Houses certainly have their appeal when you have three kids. It would be a joy to open the door and tell the kids to go play outside – while I had a coffee and read the paper.
“Go play outside” was a constant refrain from my childhood. It was the 80s and we had free reign of the neighborhood from a very young age. I spent a lot of my youth climbing hedges and tramping through a patch of forest a few blocks up the road. I played neighborhood hide and go seek. I zipped up and down the lane on my bike, back and forth, back and forth. We did it all without a parent hovering.
But now I’m raising apartment kids. Or kids in an apartment. When we go outside, an adult is coming with them. Someday they’ll be riding elevators and walking or scooting or cycling city blocks alone but with a five, two and less than one year old, it isn’t going to be soon. So how do we survive with no backyard?
Our Living Room is Our Backyard
I wasn’t too precious when furnishing our old/new home. There is only one side table that I have a bit of anxiety about the rest is mostly IKEA, some new, some secondhand. We bought a sturdy couch and the kids jump on it and off of it often. They build forts in the living room with pillows. They run back and forth from their bedroom to the living room and to the front door and back. We live in a concrete building and try to keep the running to business hours.
If you want to keep living in an apartment with growing children you have to lean into it. You have to accept the messes and the dancing and the hopping and the limits to how much space can be off-limits. If you can’t accept this, if you want a small home that looks guest worthy 24/7 or a lot of ‘adult space’, I think you will struggle. You’ll probably move into a house so that you can get that kid-free space. Again, I see the appeal.
A-B-O. Always Be Outside.
Be ABO-ing as much as possible. Walk, scoot, push that stroller, lug that baby in the carrier. When you don’t have a backyard you need to get your young kids outside and moving yourself. If you have to run an errand for sure bring someone along. You’ll be at your local park a lot. Bring a book or some work or call a friend to meet you. I love watching my kids at the park and helping them but we are there a lot.
It might seem like 40 minutes is too small an after dinner window to take kids out for a walk or a scooter ride but it’s not. Every chance you have get outside. It’s always worth it.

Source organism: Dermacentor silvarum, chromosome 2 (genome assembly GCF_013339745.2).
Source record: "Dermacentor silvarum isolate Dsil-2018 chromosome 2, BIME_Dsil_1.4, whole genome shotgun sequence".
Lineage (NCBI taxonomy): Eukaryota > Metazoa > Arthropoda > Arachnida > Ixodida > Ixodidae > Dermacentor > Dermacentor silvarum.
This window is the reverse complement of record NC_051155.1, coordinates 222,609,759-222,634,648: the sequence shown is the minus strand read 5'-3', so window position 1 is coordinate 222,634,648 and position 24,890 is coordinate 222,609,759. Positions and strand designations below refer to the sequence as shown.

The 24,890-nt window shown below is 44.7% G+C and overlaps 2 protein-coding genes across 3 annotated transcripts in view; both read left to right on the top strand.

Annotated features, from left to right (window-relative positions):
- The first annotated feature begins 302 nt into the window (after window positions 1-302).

Also, sidewalk chalk. I’m not into telling anyone to buy stuff but… man, sidewalk chalk can make even the most grumpy kid happy. It’s good multi-age fun too – my almost six year old and 2.5 year old love it equally. We always have some in our stroller so we can draw playground murals and play tic tac toe and tag that we were there. It’s also a great way to make friends. Open a box up and share it with the whole playground.
Become regulars at the library and more.
We purchased a family membership to Science World a few weeks after we moved back to Vancouver. Excellent investment. I would guess we have averaged a visit every week. The kids love it and we love it too: space, activities, education. There is lots of funny messy play and toys/games that we don’t have the space for and that I don’t want to buy. So we essentially rent them for the afternoon.
Our second favourite city haunt is the Vancouver Public Library. Besides books the Children’s library has toys and a soft play area. There is a lot of free programming too and the librarians are very helpful when we are asking about books on Minecraft or Volcanoes. And it’s free! Win, win, win.
If you’re going to survive living in an apartment with young kids you need to get out of that apartment. Become regulars at your community centre, library and anywhere else that has space for your city kids to play.
Remember that someday they will be able to go out on their own.
That age of independence is up to you (and the local law) but as I see city kids walking themselves, and sometimes their siblings, to school, I see my future. And that future looks pretty good. My kids should be able to walk or cycle to school and activities on their own once they are older. More exercise for them and more time for me! A recent local study showed that children in downtown Vancouver walk more and get more daily exercise than children in a nearby suburb.
Another nod to no backyard not being a problem.
Anyone else have ideas for small home fun with kids? If you have harsh winters how do you keep the stir crazy at bay?